It's official; animals in Pennsylvania are getting some help from lawmakers.
Libre's Law goes into effect today. The legislation protects horses, forbids leashing animals outside in bad weather, and allows for abused animals to be removed from owners.
Pennsylvania Governor Tom Wolf signed the legislation in June.
Here are some fast facts about Libre's Law, according to Humane PA's website:
What does Libre’s Law do?
Libre’s Law will bring Pennsylvania in line with the majority of the country by increasing penalties for certain crimes against animals.
Creates a new offense of Aggravated Cruelty to Animals, which can be applied to egregious situations.
Establishes stiffer penalties for the most heinous of crimes committed against animals.
Provides more prosecutorial discretion based on the level of injury or death.
It does not apply to activities undertaken in normal agricultural operations.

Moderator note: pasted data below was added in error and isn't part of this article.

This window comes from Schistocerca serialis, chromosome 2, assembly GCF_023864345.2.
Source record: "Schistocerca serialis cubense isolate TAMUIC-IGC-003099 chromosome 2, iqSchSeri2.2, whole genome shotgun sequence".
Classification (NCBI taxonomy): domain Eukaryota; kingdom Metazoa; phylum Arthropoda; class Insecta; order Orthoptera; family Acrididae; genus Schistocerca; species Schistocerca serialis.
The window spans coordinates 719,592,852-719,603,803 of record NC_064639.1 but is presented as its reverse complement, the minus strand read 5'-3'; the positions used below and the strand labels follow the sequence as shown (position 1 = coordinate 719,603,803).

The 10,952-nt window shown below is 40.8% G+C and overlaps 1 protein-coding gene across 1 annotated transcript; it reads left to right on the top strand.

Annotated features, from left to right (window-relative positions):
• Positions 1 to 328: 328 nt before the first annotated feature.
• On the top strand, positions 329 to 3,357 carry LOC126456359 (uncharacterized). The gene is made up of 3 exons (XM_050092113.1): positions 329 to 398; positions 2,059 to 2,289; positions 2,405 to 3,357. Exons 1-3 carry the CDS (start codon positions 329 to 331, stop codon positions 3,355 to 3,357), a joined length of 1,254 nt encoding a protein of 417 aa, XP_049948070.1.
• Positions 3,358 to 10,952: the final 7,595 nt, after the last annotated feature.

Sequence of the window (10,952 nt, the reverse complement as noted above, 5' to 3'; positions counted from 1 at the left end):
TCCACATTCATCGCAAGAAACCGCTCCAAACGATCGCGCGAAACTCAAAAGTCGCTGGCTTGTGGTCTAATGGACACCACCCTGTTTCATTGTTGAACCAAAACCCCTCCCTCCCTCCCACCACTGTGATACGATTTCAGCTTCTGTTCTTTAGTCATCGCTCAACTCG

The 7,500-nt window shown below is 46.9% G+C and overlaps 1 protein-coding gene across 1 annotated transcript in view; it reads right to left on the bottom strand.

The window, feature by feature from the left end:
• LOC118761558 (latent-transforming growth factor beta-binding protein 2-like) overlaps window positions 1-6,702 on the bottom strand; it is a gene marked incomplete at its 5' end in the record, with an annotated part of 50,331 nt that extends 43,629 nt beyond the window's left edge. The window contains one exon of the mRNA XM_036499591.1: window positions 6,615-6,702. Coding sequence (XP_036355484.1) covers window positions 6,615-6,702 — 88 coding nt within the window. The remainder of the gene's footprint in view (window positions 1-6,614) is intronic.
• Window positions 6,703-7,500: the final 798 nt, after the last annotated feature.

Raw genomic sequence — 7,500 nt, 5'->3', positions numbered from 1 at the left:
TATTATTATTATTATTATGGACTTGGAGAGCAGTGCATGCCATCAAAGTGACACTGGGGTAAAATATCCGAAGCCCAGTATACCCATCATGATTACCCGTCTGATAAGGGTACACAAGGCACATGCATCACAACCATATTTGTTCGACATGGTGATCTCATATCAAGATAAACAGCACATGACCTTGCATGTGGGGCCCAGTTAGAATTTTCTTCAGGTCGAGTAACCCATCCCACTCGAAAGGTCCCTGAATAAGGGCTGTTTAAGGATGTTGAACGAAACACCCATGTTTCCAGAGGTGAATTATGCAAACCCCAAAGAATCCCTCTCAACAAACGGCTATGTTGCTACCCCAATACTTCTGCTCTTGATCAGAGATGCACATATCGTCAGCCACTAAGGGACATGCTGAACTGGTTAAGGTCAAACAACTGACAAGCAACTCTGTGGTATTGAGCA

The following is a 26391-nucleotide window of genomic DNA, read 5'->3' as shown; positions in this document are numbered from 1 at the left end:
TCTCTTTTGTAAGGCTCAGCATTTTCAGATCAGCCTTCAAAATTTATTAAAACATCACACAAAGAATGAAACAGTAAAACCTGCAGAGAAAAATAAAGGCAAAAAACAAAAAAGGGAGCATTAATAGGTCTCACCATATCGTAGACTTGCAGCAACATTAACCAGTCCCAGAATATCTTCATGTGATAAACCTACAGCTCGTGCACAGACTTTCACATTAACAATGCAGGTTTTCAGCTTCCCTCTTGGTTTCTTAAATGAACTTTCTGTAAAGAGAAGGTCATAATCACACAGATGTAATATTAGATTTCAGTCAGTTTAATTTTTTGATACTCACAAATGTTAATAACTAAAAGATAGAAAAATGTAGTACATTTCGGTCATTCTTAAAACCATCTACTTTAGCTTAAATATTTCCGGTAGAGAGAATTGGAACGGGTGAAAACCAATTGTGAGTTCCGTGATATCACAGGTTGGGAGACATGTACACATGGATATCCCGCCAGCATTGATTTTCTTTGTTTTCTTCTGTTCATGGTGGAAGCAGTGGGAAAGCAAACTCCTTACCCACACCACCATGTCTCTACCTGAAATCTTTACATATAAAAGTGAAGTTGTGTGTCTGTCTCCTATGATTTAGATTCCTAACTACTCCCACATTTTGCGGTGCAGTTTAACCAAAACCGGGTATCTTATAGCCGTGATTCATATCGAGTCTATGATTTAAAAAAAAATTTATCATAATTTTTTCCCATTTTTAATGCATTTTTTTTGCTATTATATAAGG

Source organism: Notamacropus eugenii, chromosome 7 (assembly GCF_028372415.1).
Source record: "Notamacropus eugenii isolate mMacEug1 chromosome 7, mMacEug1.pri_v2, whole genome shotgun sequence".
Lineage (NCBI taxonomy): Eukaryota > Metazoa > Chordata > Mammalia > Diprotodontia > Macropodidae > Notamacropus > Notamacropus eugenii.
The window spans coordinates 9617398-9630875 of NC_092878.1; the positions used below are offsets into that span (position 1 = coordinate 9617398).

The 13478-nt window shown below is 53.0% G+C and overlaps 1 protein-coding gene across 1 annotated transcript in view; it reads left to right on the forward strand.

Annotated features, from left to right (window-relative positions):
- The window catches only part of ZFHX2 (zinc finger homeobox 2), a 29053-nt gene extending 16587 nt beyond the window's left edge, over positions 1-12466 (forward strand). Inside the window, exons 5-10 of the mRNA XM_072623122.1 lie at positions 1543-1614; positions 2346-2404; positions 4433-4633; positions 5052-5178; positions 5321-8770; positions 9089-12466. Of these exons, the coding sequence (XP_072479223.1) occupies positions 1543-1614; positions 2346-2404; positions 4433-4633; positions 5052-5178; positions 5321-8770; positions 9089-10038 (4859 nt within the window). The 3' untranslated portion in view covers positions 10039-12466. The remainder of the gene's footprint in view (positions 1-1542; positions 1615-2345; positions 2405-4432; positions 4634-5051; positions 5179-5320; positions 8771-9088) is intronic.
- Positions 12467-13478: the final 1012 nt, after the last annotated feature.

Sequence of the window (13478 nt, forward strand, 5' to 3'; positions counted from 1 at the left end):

It will not prevent a humane police officer from charging a summary offense for cruelty, if warranted.
Why do we need Libre’s Law?
The overwhelming majority of animal cruelty crimes in PA are charged as a summary offense.
A summary offense puts animal cruelty, no matter how wanton, in the same category with the most minor of crimes such as loitering and traffic violations like speeding.
Animal cruelty is not a minor issue and it rarely happens as an isolated incident.
Research shows animal cruelty is the most reliable predictor of future violence against humans, which is why the FBI tracks animal cruelty crimes, including neglect and torture.
Stronger penalties provide an opportunity for the criminal justice system to identify potentially dangerous individuals, intervene in their cycle of abuse, and reduce acts of violence committed against animals, children, and citizens of the Commonwealth.
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